Most birds aren’t quite that bold, but living close to humans has still affected their behaviour. Many species of birds are very intelligent – European magpies might be the cleverest non-mammal on the planet – and they’ve worked out how many of the systems of the city work. Pigeons can hop on-board trains for a lazier way to travel between feeding spots. Seagulls understand how to open automatic doors in order to raid branches of Greggs. Crows use passing cars to crack tough nuts, and will even wait at traffic lights to swoop in when the cars stop.

What do we make of city birds?

The robin was voted Britain’s favourite bird in a recent poll, which just goes to show what being small, cute and surprisingly aggressive can do for you. Image: Stephen Jorgenson-Murray.

Although we share our cities with a whole menagerie of wildlife, most of it is either shy and nocturnal, or prefers the dark, dirty places where humans rarely venture. Birds by contrast are inescapable – on any day on any city street you can expect to at least see a few pigeons flying overhead, or hear something singing from a nearby bush. For some people, this constant awareness has morphed into affection; for others, jealousy at sharing urban spaces with other species.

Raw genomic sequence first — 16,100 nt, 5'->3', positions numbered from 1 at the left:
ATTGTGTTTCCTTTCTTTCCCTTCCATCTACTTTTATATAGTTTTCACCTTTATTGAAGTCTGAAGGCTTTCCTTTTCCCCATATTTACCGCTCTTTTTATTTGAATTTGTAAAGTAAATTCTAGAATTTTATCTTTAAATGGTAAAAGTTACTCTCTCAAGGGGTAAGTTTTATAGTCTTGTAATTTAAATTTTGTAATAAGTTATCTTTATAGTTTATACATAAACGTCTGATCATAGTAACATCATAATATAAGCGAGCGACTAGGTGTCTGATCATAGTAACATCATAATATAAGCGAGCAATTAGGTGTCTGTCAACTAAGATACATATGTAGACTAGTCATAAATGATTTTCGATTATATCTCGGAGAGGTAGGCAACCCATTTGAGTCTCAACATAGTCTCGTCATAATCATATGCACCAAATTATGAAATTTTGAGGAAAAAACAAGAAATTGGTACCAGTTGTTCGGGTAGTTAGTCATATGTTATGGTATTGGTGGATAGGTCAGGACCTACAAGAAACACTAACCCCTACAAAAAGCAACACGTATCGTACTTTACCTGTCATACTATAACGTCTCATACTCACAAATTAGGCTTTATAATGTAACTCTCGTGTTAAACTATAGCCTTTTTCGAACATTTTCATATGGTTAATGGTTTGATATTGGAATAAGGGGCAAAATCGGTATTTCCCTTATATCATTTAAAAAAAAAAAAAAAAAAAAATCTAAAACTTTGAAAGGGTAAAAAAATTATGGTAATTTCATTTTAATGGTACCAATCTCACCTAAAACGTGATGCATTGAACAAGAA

Even setting aside the risk of attack, birds can come into conflict with humans. Their droppings are not only unpleasant, but they can damage buildings and cause nasty lung diseases. Not every bird has a beautiful song either – a great tit squeaking away outside your bedroom window at 5am is bad enough, but spare a thought for the Australians who have kookaburras scream-laughing on their balconies. If waking you up wasn’t antisocial enough, big birds like herring gulls and Australian white ibises (better known as “bin chickens”) will rip open bin bags and fling the rubbish across your garden. The birds guilty of these indiscretions are generally classed as pests and many cities are fighting back – either by killing the birds or by taking eggs from their nests.